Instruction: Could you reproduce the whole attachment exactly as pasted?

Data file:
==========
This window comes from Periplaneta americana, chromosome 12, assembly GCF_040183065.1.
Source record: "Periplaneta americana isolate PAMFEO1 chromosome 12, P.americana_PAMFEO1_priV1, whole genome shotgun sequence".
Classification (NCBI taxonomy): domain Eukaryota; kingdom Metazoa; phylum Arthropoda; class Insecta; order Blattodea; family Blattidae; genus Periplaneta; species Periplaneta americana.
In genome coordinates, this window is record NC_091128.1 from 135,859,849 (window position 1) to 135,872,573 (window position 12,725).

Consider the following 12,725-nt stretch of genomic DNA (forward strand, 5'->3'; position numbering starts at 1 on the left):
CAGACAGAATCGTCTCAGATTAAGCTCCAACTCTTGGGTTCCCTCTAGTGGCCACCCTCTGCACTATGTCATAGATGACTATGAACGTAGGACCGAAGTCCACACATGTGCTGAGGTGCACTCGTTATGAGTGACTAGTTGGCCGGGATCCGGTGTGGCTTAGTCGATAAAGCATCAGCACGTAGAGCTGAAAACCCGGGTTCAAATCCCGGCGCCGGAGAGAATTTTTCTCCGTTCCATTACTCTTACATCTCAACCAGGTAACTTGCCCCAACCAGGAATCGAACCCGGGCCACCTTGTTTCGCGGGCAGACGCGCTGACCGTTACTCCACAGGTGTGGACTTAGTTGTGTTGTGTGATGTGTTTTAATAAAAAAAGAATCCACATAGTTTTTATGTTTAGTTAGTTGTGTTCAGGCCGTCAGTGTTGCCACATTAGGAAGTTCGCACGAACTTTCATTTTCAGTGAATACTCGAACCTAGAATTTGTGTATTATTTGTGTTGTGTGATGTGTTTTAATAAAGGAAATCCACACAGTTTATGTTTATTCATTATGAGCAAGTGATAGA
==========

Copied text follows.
This window comes from Periplaneta americana, chromosome 12, assembly GCF_040183065.1.
Source record: "Periplaneta americana isolate PAMFEO1 chromosome 12, P.americana_PAMFEO1_priV1, whole genome shotgun sequence".
Classification (NCBI taxonomy): domain Eukaryota; kingdom Metazoa; phylum Arthropoda; class Insecta; order Blattodea; family Blattidae; genus Periplaneta; species Periplaneta americana.
In genome coordinates, this window is record NC_091128.1 from 135,859,849 (window position 1) to 135,872,573 (window position 12,725).

Consider the following 12,725-nt stretch of genomic DNA (forward strand, 5'->3'; position numbering starts at 1 on the left):
CAGACAGAATCGTCTCAGATTAAGCTCCAACTCTTGGGTTCCCTCTAGTGGCCACCCTCTGCACTATGTCATAGATGACTATGAACGTAGGACCGAAGTCCACACATGTGCTGAGGTGCACTCGTTATGAGTGACTAGTTGGCCGGGATCCGGTGTGGCTTAGTCGATAAAGCATCAGCACGTAGAGCTGAAAACCCGGGTTCAAATCCCGGCGCCGGAGAGAATTTTTCTCCGTTCCATTACTCTTACATCTCAACCAGGTAACTTGCCCCAACCAGGAATCGAACCCGGGCCACCTTGTTTCGCGGGCAGACGCGCTGACCGTTACTCCACAGGTGTGGACTTAGTTGTGTTGTGTGATGTGTTTTAATAAAAAAAGAATCCACATAGTTTTTATGTTTAGTTAGTTGTGTTCAGGCCGTCAGTGTTGCCACATTAGGAAGTTCGCACGAACTTTCATTTTCAGTGAATACTCGAACCTAGAATTTGTGTATTATTTGTGTTGTGTGATGTGTTTTAATAAAGGAAATCCACACAGTTTATGTTTATTCATTATGAGCAAGTGATAGA